Hearing on lesbian health care denial

May 28, 2008 7:17:41 PM PDT
Two weeks after allowing gay marriage the California Supreme Court is dealing with another issue involving same sex couples. Can a doctor withhold medical care because of religious beliefs?

Guadalupe Benitez's Southern California fertility doctor refused to do an artificial insemination because Benitez is a lesbian, and the doctor said that it conflicted with her Christian religious beliefs.

Now, the State Supreme Court is set to decide if the doctor broke the law, or if she's protected under religious freedom rights.

"The question is, is whether you can offer a given service and offer that service, and yet say, 'but you, oh, I'm not offering it to you," says Justice Carol Corrigan of the State Supreme Court.

Benitez's lawyers say the doctor did violate the state's anti-discrimination law governing businesses.

"In this case, we're just asking the court to apply existing rules, and again to reject the idea that civil rights laws can be avoided based on religious belief," says Benitez's attorney Jennifer Pizer.

"It doesn't need to be one side versus the other. We can have a win-win situation here," says the doctor's attorney Kenneth Pedroza.

The doctor's lawyers argued a compromise should be struck.

"When a physician feels in good conscience they can't provide care, that physician should go out and help the patient get the care they need," says Pedroza.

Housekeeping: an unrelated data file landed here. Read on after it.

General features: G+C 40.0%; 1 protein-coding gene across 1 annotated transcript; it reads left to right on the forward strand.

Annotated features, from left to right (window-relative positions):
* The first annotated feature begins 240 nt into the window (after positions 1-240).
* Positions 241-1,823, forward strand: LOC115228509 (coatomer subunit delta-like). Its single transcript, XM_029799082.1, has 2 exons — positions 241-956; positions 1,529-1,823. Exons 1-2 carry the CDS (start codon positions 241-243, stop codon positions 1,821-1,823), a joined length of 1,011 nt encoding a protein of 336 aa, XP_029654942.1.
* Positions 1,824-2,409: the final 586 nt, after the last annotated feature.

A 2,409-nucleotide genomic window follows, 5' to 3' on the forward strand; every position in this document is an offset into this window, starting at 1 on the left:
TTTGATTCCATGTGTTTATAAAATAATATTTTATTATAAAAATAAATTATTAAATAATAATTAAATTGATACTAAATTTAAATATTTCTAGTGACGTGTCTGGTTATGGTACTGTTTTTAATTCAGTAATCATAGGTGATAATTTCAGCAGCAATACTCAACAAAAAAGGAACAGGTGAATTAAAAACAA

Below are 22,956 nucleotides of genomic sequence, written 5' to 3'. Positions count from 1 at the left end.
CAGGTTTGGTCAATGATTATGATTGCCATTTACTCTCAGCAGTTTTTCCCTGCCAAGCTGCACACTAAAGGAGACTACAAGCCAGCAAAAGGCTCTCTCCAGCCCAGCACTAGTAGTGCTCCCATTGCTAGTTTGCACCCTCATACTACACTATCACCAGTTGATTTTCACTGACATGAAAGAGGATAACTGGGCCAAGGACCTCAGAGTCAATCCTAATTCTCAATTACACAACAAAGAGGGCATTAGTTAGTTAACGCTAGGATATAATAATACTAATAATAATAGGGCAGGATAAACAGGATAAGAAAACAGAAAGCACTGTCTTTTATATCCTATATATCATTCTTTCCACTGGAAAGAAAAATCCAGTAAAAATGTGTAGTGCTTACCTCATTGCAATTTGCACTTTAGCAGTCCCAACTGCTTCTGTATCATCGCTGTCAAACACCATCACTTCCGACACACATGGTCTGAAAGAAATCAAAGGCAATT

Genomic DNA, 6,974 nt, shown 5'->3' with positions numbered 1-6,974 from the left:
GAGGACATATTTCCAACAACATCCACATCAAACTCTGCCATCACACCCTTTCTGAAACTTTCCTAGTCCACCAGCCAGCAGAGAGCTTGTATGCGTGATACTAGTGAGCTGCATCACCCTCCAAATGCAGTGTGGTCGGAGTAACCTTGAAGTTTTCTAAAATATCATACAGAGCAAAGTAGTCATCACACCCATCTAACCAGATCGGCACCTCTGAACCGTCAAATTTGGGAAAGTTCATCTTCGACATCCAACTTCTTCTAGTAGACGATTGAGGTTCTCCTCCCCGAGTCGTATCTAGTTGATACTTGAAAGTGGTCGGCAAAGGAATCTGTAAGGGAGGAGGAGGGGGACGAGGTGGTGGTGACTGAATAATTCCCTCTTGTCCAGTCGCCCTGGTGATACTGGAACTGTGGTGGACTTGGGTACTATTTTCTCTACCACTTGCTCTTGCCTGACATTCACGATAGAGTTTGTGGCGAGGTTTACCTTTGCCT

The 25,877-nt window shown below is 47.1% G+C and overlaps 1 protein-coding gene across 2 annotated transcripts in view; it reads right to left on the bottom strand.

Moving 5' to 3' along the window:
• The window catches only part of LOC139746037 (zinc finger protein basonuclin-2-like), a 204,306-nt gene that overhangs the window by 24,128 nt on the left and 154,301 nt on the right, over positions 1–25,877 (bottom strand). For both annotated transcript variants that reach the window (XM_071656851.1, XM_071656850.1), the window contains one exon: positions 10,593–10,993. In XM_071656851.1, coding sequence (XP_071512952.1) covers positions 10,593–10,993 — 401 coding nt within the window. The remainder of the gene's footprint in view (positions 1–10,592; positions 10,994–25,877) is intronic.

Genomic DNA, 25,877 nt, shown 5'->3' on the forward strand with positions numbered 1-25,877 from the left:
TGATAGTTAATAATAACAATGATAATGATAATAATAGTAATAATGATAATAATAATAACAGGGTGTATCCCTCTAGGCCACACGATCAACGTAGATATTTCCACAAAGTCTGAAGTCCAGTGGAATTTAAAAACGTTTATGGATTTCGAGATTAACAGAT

But Benitez's lawyers say that it would be illegal if the care were denied because of the patient's race or ethnicity, and being denied on the basis of sexual orientation is no different.

"California doesn't license doctors to be a Whites only doctor or a heterosexual only doctor or a Jew only doctor. It's a license to be a doctor," says Pizer.

"A rule of accommodation would allow individual physicians in a group to do it and others not to and to only refuse when it's a substantial burden to their religious belief," says Pedroza.

Benitez did eventually conceive through in-vitro fertilization with the help of another doctor. Justice Kathryn Werdeger questioned if ultimately, there really was any harm done to Benitez.

"It does a great deal of damage to a person when being discriminated like that, being told you're not worthy of becoming a mother or having a child or having a family, which ultimately the only thing I wanted to do was to be a family and have children and just be a great mom," says Benitez.

The court has 90 days to decide, but that's far from the end of the story. Either way, the case will then go back to the San Diego area trial court. The Supreme Court's decision will determine if the doctor and her practice can use the religious rights argument as a defense.